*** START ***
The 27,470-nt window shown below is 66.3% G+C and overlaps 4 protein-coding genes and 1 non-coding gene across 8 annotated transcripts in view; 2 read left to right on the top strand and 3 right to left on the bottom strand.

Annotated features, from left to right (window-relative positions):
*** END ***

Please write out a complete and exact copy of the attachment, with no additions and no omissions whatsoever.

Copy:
The 27,470-nt window shown below is 66.3% G+C and overlaps 4 protein-coding genes and 1 non-coding gene across 8 annotated transcripts in view; 2 read left to right on the top strand and 3 right to left on the bottom strand.

Annotated features, from left to right (window-relative positions):